The main story concerns an artist (Benicio del Toro) sentenced to prison for murder, whose paintings are inspired by a guard (Léa Seydoux) with whom he has fallen in love. His work catches the eye of a corrupt art dealer (Adrien Brody), while the tale is recounted by an indulgent lecturer for the gallery that ended up with the prisoner’s work.

Next up is the story of a student protest whose leader (Timothée Chalamet) inspires the writer of the piece (Frances McDormand) to break her objective coverage of the situation and help him write his manifesto while they enjoy a love affair.

The final segment involves a food journalist (Jeffrey Wright) whose examination of a new type of cuisine specially designed for police officers is interrupted when the town’s criminal syndicates kidnap the son of the police commissioner.

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The sketches are infused with Anderson’s usual eccentricities, such as varying aspect ratios, an intermixing of color and black-and-white, charming personalities, sharp wit, spitfire dialogue, rapid editing, and the precise framing of each scene with imagery evocative of a snapshot.

The set designs and visual style make the film seem like somewhat of a spiritual cousin to The Grand Budapest Hotel.

The Blu-ray doesn’t include any bonus materials, but since it’s a Wes Anderson movie there’ll probably be a Criterion Collection release in a few years offering a smattering of supplements.

‘Motherless Brooklyn’ Comes Home in January

Warner Bros. Home Entertainment will release the drama Motherless Brooklyn through digital retailers Jan. 14, and on Blu-ray Disc and DVD Jan. 28.

Inspired by Jonathan Lethem’s novel by the same name, Motherless Brooklyn is directed by, written by and produced by Edward Norton, who also stars as Lionel Essrog, a lonely private detective living with Tourette Syndrome who ventures to solve the murder of his mentor and only friend, Frank Minna (Bruce Willis).

Norton aimed to transpose Lethem’s contemporary characters into a different period and plot and gave it a distinctive atmosphere by moving the story to 1950s New York City.

The cast also includes Gugu Mbatha-Raw, Bobby Cannavale, Cherry Jones, Michael Kenneth Williams, Leslie Mann, Ethan Suplee, Dallas Roberts, Josh Pais, Robert Ray Wisdom, Fisher Stevens, Alec Baldwin and Willem Dafoe.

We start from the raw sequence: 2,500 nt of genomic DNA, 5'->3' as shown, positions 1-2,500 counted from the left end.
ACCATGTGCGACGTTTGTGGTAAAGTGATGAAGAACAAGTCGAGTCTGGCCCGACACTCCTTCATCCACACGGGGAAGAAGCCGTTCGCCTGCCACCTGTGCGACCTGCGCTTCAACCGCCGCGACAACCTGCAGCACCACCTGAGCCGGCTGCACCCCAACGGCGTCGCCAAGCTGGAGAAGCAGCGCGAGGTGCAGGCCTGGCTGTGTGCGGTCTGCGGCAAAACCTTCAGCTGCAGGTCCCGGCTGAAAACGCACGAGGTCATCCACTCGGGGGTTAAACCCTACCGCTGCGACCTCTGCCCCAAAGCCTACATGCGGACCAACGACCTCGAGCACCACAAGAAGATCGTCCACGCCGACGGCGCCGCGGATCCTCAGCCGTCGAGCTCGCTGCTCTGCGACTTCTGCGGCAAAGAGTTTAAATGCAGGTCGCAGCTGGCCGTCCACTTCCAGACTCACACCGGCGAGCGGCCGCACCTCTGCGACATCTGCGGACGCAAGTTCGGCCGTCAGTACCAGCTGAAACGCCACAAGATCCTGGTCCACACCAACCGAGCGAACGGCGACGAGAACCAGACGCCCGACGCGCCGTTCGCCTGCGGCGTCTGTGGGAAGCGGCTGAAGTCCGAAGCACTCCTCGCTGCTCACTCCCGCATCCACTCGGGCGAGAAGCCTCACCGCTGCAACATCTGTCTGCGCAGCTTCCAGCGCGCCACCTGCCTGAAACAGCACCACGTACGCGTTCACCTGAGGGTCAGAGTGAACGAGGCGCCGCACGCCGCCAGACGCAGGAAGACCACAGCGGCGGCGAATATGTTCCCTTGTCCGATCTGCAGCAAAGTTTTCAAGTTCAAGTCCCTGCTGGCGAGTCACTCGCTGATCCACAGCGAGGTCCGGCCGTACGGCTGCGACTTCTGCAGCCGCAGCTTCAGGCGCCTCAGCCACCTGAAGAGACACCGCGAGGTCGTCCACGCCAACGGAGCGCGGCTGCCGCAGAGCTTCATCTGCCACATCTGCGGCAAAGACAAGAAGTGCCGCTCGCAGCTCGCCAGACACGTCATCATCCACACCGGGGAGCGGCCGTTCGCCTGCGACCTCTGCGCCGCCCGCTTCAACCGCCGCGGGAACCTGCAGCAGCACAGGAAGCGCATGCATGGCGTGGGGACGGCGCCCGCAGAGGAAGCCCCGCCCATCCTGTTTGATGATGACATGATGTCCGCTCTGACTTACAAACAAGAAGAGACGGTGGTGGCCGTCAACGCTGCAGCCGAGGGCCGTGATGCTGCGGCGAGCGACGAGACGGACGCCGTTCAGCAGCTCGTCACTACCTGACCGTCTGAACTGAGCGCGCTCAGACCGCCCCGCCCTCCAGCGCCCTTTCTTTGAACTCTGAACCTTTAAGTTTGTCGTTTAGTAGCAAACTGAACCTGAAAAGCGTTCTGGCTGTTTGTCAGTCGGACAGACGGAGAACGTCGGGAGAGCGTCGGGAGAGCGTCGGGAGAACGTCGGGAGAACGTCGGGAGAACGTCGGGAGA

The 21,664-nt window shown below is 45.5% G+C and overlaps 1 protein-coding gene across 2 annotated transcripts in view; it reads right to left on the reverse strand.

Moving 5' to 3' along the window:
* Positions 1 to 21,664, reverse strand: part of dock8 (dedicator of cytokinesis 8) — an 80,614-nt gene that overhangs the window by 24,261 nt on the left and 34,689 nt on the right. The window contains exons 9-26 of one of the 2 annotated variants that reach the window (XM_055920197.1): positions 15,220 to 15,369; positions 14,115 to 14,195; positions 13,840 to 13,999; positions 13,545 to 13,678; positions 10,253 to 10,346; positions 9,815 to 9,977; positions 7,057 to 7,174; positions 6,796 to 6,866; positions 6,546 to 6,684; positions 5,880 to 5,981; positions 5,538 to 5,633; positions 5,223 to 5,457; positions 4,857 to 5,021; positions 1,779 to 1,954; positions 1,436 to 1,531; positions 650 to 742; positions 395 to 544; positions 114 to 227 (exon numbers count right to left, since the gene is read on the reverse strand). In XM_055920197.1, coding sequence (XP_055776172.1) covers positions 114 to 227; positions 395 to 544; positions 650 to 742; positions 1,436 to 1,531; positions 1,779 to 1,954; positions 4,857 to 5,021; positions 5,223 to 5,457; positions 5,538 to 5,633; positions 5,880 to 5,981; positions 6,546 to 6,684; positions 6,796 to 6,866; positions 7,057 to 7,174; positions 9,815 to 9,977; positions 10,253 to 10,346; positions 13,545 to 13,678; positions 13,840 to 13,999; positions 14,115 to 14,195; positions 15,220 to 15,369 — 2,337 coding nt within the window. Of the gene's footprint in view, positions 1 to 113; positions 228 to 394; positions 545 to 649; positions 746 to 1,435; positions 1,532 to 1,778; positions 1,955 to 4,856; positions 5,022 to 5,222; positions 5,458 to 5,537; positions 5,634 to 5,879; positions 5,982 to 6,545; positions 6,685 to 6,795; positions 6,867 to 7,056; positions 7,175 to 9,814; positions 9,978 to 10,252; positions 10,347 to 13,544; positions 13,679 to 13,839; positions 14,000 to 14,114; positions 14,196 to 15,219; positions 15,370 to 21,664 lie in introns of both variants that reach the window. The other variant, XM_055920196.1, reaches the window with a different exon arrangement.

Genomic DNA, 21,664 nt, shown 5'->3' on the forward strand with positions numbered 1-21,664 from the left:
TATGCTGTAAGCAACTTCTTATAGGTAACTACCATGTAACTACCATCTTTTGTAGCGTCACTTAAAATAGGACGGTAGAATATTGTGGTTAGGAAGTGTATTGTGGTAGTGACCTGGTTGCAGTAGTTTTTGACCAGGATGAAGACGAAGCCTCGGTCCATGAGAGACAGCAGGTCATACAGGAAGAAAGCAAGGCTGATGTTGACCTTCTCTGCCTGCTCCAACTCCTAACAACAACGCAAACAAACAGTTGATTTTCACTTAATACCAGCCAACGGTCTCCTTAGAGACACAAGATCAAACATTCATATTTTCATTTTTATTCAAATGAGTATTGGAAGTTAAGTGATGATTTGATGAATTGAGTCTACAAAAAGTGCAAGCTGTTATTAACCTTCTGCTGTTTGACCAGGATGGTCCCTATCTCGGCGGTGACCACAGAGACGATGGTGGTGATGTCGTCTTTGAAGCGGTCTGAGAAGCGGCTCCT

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Motherless Brooklyn earned $9.3 million at the domestic box office.

The film is nominated for a Golden Globe for Best Original Score for its music composed by Daniel Pemberton. The film also features an original song written and performed by Thom Yorke.

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The Blu-ray and DVD will include a code redeemable for a digital copy of the film as well as the making-of featurette “Edward Norton’s Methodical Process.” The Blu-ray will also include deleted scenes and a commentary by Norton.

‘The Illusionist,’ ‘Winter Passing’ and ‘Resurrecting the Champ’ Among Star-Studded Films Joining MVD Marquee Collection

The MVD Marquee Collection is adding five films from Yari Film Group to its lineup on DVD and Blu-ray Disc.

Due June 25 are Resurrecting the Champ, Winter Passing and The Illusionist.

Resurrecting the Champ, directed by Rod Lurie (The Contender), stars Samuel L. Jackson and Josh Hartnett with Alan Alda, Kathryn Morris, Teri Hatcher, David Paymer and Peter Coyote. In the film, sportswriter Erik Kernan (Hartnett) wants nothing more than to discover a story great enough to make headlines. When he meets Champ (Jackson), a former boxing champion living on the streets, he knows he has a shot to save them both. Recording his newfound friend’s tale of triumph and defeat, Kernan gets his story and his fame. But as Champ’s tale falls under more scrutinizing eyes, Kernan learns what truly makes a story great is the quality of the man behind it. Bonus material includes a feature audio commentary from Lurie, a behind-the-scenes featurette, interviews with the cast and crew, and the original theatrical trailer.